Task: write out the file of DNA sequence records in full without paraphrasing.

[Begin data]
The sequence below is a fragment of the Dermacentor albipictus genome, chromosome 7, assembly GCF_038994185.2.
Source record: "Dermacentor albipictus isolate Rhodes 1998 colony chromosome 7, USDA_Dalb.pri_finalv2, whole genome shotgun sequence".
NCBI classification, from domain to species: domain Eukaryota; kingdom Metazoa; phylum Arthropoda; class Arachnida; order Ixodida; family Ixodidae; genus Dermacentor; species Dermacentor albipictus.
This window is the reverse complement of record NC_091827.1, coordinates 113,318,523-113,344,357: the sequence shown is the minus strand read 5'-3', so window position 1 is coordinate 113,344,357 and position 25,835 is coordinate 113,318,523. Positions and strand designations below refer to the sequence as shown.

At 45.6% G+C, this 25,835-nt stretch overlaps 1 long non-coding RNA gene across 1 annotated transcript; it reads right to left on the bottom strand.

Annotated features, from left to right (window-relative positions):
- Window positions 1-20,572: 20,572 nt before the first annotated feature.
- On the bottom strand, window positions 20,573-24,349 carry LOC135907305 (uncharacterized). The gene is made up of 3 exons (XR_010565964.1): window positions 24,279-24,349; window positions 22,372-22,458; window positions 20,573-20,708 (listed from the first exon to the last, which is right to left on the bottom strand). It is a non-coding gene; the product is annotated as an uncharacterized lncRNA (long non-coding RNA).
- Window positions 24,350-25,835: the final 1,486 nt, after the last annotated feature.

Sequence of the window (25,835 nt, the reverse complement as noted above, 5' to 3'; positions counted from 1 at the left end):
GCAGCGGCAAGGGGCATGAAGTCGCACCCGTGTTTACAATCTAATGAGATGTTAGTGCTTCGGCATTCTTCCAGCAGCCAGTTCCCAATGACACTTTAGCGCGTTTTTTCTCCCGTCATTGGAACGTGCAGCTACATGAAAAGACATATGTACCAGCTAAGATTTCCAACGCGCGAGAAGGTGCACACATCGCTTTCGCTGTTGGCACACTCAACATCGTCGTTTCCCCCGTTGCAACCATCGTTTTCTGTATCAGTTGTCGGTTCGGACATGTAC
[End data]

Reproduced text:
The sequence below is a fragment of the Dermacentor albipictus genome, chromosome 7, assembly GCF_038994185.2.
Source record: "Dermacentor albipictus isolate Rhodes 1998 colony chromosome 7, USDA_Dalb.pri_finalv2, whole genome shotgun sequence".
NCBI classification, from domain to species: domain Eukaryota; kingdom Metazoa; phylum Arthropoda; class Arachnida; order Ixodida; family Ixodidae; genus Dermacentor; species Dermacentor albipictus.
This window is the reverse complement of record NC_091827.1, coordinates 113,318,523-113,344,357: the sequence shown is the minus strand read 5'-3', so window position 1 is coordinate 113,344,357 and position 25,835 is coordinate 113,318,523. Positions and strand designations below refer to the sequence as shown.

At 45.6% G+C, this 25,835-nt stretch overlaps 1 long non-coding RNA gene across 1 annotated transcript; it reads right to left on the bottom strand.

Annotated features, from left to right (window-relative positions):
- Window positions 1-20,572: 20,572 nt before the first annotated feature.
- On the bottom strand, window positions 20,573-24,349 carry LOC135907305 (uncharacterized). The gene is made up of 3 exons (XR_010565964.1): window positions 24,279-24,349; window positions 22,372-22,458; window positions 20,573-20,708 (listed from the first exon to the last, which is right to left on the bottom strand). It is a non-coding gene; the product is annotated as an uncharacterized lncRNA (long non-coding RNA).
- Window positions 24,350-25,835: the final 1,486 nt, after the last annotated feature.

Sequence of the window (25,835 nt, the reverse complement as noted above, 5' to 3'; positions counted from 1 at the left end):
GCAGCGGCAAGGGGCATGAAGTCGCACCCGTGTTTACAATCTAATGAGATGTTAGTGCTTCGGCATTCTTCCAGCAGCCAGTTCCCAATGACACTTTAGCGCGTTTTTTCTCCCGTCATTGGAACGTGCAGCTACATGAAAAGACATATGTACCAGCTAAGATTTCCAACGCGCGAGAAGGTGCACACATCGCTTTCGCTGTTGGCACACTCAACATCGTCGTTTCCCCCGTTGCAACCATCGTTTTCTGTATCAGTTGTCGGTTCGGACATGTAC